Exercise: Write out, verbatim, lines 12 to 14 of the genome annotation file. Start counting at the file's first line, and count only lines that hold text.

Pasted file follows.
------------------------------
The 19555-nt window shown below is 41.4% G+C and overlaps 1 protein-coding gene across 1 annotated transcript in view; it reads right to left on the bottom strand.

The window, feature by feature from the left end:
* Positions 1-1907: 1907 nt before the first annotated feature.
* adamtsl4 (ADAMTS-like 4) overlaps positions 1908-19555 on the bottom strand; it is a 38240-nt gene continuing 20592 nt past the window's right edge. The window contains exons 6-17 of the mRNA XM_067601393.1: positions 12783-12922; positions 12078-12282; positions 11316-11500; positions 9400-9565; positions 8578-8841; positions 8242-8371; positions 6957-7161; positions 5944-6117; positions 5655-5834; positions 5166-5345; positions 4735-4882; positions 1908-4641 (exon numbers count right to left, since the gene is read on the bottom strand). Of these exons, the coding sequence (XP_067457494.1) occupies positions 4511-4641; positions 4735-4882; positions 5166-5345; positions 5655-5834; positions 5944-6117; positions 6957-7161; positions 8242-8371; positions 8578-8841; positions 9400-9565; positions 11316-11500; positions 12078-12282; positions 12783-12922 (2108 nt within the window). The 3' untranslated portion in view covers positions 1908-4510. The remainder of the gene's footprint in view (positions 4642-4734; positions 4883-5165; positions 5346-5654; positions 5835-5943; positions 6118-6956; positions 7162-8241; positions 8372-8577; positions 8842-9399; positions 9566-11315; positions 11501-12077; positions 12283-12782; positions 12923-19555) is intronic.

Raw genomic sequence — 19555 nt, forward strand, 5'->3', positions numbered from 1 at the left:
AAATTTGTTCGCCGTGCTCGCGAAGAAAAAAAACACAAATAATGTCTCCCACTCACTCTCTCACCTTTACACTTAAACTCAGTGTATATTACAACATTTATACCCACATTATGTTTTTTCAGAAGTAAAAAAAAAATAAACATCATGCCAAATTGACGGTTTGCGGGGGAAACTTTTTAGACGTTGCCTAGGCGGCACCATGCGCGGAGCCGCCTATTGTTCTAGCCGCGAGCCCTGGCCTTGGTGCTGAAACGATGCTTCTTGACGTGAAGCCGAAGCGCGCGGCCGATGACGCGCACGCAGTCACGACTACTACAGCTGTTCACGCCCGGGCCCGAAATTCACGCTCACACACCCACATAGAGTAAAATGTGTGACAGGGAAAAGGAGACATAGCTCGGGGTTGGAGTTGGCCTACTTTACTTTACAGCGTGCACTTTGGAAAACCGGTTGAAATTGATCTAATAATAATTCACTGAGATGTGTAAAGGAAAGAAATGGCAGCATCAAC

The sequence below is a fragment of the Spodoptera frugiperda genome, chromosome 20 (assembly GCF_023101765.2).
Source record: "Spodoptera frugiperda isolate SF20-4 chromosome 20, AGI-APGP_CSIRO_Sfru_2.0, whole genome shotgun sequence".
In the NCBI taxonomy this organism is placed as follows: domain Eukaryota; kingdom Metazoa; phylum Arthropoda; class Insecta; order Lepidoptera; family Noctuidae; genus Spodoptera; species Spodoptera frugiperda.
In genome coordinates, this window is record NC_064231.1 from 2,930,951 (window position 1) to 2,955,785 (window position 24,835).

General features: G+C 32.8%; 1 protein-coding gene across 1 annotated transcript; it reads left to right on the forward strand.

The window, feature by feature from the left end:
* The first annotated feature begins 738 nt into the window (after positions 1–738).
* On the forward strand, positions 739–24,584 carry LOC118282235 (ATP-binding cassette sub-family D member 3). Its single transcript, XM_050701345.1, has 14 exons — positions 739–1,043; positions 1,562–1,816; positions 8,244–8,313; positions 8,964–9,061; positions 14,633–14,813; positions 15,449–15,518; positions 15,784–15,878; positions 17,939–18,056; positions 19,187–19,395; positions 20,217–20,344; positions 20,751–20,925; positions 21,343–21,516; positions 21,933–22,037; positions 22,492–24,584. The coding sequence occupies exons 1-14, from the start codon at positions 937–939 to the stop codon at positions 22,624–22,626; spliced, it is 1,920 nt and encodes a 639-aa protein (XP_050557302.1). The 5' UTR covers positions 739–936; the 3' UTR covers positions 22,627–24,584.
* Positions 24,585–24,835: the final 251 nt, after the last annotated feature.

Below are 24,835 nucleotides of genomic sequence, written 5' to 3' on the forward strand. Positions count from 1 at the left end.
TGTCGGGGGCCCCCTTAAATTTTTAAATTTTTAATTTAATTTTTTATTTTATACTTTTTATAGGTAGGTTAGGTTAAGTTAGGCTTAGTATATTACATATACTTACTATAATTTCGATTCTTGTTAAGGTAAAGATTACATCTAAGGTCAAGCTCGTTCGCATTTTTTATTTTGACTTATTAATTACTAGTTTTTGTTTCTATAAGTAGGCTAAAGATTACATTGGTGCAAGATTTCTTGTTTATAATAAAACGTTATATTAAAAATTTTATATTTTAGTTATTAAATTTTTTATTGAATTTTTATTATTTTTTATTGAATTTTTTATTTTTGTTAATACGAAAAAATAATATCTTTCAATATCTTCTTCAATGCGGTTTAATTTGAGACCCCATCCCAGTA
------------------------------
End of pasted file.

The window, feature by feature from the left end:
* The first annotated feature begins 738 nt into the window (after positions 1–738).
* On the forward strand, positions 739–24,584 carry LOC118282235 (ATP-binding cassette sub-family D member 3). Its single transcript, XM_050701345.1, has 14 exons — positions 739–1,043; positions 1,562–1,816; positions 8,244–8,313; positions 8,964–9,061; positions 14,633–14,813; positions 15,449–15,518; positions 15,784–15,878; positions 17,939–18,056; positions 19,187–19,395; positions 20,217–20,344; positions 20,751–20,925; positions 21,343–21,516; positions 21,933–22,037; positions 22,492–24,584. The coding sequence occupies exons 1-14, from the start codon at positions 937–939 to the stop codon at positions 22,624–22,626; spliced, it is 1,920 nt and encodes a 639-aa protein (XP_050557302.1). The 5' UTR covers positions 739–936; the 3' UTR covers positions 22,627–24,584.